How many times have you postponed doing something, only to find out that your delay made everything worse? (Parking tickets, medical bills, taxes, even waiting too long to call a friend fits under this umbrella.) Most of us learn pretty quickly that inaction is the best way to ensure an exponentially more difficult situation, yet for some reason we keep punishing ourselves.
The pain is especially acute around financial decisions. According to a new survey by Principal Financial Group, seven out of 10 Americans cop to postponing financial decisions. A further 56 percent have not made any major financial decisions in the last three years. Why? The study has an answer for that— only 30 percent of Americans feel comfortable with their knowledge of financial management, showing that the fear many of us encounter when we’re put in unfamiliar situations can be paralyzing. The good news: Once people spend time learning about financial planning, they’re 75 percent more likely to be confident in their financial future. And that’s a goal none of us should postpone.
It’s almost as if every one of us is two people — the present self, and the future self. It’s very hard for us to take action on something that will be helpful for us 30 years from now, especially when the present us wants a cappuccino.
Break the cycle
Some people don’t put financial moves at the top of the list because they believe it’s not the right time, explains Jerry Patterson, senior vice president of retirement and income solutions at Principal Financial Group. “It’s almost as if every one of us is two people — the present self, and the future self. It’s very hard for us to take action on something that will be helpful for us 30 years from now, especially when the present us wants a cappuccino.” In other words, the further away the benefit is, the less likely we are to take action and the more likely we are to postpone.
Thankfully, devoting just a small amount of time studying the basics — which retirement savings vehicles are the best for you (401(k), IRA, etc.), how much you need to put aside to reach your retirement goals, and how to budget for all of the above — is often all that’s needed to put you on the road to financial confidence. The trick is taking that first step. “This stuff isn’t that hard and doesn’t take that much time,” Patterson says. “This is about you slowing down your busy life for an hour and figuring out what to do.”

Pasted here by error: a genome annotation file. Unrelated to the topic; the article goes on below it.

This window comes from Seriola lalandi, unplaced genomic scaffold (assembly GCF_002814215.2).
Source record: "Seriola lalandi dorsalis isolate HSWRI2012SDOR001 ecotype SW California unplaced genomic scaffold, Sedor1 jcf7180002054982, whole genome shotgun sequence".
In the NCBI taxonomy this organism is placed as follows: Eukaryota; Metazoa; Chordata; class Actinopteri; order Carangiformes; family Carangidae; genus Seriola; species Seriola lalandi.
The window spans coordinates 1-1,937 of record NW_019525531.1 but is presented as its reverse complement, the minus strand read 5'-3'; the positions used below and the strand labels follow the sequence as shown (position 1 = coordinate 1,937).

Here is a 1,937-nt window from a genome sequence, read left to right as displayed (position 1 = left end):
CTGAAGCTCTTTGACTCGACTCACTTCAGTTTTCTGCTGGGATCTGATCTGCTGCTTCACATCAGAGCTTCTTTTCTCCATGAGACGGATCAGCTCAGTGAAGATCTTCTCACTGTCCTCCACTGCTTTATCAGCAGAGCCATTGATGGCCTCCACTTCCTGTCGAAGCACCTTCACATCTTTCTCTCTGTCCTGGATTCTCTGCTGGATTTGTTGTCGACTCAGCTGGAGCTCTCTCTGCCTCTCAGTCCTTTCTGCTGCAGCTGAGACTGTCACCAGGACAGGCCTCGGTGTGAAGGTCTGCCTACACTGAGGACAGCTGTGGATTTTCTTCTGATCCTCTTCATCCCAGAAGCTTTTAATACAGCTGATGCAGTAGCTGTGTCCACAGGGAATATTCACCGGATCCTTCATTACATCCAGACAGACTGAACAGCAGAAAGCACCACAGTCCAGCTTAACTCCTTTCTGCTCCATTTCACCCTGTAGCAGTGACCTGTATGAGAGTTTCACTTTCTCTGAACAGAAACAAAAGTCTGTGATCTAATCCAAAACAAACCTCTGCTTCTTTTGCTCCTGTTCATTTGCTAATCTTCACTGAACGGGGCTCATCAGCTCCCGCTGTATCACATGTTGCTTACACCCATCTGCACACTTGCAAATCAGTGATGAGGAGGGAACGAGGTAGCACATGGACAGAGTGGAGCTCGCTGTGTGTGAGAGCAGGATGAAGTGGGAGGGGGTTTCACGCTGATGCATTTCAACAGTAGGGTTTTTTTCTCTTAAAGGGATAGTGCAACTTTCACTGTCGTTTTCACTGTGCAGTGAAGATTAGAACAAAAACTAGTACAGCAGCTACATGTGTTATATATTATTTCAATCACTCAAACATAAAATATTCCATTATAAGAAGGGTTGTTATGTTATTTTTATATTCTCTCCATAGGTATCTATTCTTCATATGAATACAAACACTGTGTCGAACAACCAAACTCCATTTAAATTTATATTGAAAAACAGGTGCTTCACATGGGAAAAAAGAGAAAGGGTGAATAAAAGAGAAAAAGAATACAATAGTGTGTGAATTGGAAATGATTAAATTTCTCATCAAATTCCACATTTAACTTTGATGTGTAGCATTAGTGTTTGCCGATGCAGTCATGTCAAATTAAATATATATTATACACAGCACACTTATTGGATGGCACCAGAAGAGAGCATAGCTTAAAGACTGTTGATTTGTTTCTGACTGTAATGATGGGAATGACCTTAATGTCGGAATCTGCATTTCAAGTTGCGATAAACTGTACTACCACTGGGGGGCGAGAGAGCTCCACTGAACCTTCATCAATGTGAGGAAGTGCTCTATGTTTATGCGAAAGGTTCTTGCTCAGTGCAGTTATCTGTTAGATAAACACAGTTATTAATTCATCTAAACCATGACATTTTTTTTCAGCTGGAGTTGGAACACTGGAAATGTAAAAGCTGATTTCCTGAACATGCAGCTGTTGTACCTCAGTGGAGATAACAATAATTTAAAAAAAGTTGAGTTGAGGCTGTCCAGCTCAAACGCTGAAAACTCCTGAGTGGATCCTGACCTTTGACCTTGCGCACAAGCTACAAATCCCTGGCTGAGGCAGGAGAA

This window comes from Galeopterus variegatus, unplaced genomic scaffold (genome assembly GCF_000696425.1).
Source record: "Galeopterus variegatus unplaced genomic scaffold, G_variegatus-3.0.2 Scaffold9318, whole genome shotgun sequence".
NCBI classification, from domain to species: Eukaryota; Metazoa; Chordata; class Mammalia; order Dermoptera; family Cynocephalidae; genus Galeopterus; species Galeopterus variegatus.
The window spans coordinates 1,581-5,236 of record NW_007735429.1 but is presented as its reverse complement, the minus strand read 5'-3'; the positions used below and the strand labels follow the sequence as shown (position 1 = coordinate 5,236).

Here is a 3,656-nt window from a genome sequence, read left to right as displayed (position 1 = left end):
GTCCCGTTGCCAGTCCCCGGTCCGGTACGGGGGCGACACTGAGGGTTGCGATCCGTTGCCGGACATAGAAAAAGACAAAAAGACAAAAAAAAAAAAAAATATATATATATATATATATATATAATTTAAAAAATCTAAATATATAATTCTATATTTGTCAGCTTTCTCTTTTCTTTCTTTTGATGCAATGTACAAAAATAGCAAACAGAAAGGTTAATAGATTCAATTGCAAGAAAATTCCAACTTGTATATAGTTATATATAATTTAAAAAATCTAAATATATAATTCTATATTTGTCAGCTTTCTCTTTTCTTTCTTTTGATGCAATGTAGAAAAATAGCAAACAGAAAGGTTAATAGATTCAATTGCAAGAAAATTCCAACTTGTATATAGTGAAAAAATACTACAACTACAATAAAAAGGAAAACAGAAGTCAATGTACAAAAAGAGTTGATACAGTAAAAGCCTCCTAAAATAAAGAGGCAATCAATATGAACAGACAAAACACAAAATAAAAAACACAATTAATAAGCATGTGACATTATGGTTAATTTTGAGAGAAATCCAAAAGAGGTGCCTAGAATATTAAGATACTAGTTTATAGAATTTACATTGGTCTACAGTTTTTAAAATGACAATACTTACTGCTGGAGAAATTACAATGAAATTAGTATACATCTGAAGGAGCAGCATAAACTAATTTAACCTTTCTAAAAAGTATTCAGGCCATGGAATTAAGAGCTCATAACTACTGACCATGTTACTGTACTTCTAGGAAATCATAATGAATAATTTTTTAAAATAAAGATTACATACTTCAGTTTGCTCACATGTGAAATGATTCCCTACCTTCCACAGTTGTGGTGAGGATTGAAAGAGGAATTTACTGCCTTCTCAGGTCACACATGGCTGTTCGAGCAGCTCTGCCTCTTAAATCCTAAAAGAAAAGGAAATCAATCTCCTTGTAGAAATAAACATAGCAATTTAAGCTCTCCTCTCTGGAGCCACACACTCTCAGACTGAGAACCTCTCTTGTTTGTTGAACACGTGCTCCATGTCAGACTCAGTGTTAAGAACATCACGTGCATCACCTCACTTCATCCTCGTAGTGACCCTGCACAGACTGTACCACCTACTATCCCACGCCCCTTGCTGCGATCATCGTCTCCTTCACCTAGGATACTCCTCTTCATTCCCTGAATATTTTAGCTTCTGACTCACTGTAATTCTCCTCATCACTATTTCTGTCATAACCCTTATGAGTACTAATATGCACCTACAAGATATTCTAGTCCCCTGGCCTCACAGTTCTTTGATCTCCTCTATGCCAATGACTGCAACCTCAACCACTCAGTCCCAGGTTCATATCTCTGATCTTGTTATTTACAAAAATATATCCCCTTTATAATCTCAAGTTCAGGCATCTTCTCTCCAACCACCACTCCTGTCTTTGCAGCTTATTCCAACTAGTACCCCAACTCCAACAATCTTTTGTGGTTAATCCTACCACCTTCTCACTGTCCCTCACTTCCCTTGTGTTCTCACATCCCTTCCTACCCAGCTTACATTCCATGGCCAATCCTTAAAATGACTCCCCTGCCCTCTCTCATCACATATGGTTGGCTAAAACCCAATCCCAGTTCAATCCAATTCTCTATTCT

In the back of our minds, there’s often a voice telling us, “You’re not where you need to be yet — once you get there, you can make a decision,” Patterson says. But the idea that we need to wait until we’ve saved a ton of money before we start to analyze our savings goals is crazy. “Accept your situation,” he says. “It is what it is, so embrace it and focus on the future.”
Every day you postpone saving is another day you’re going to have to work when you’d rather be retired.
Remember that time plays a huge role in your overall retirement picture, and the earlier you start saving, the more interest will accrue, and the more you’ll have saved for retirement. “Every day you postpone saving is another day you’re going to have to work when you’d rather be retired,” he says. (And if that’s not motivating, I don’t know what is!)
Lose the fear of failure
While first-time investors are often scared of taking their first steps into financial planning, investors who have been in the game a while can be just as much — if not more— afraid. “People have a real fear of reevaluating the decisions they’ve made previously. “I’ve actually had people tell me, ‘I’m afraid to look at my 401(k) and see that I made the wrong decision,’ and that’s just fear of failure — not finances,” says John Girouard, CEO of financial planning firm Capital Asset Management Group and author of Take Back Your Money.
Thankfully, education can eliminate fear just as well as it boosts confidence. “Everyone has their own devil, and sometimes it takes a while to get to the bottom of it,” Girouard says. He takes his clients through an educational process where they go over everything from the difference between stocks and bonds to the fears and anxieties they had coming in. You could do something similar by working with a financial advisor, but also by reading a basic finance book (try: "Get A Financial Life by Beth Kobliner" or "I Will Teach You To Be Rich" by Ramit Sethi, both classics) and then talking honestly about it with your spouse or a friend. “You can’t eliminate the danger in someone’s decisions until you find out what’s keeping them up at night,” Girouard says.
Play The Long Game
Once you cross those confidence and fear barriers, patience is the next bridge to traverse. “Sometimes if people don’t see results quickly, or if they see short-term losses, they may think they need to change things or abandon their plans, but you have to stick with it,” says Bob Schmidt, manager of investment research group Brandes Institute. “Soon you’ll see that you’ve succeeded at making money, and you’ll know this whole thing actually works.”
With Kathryn Tuggle
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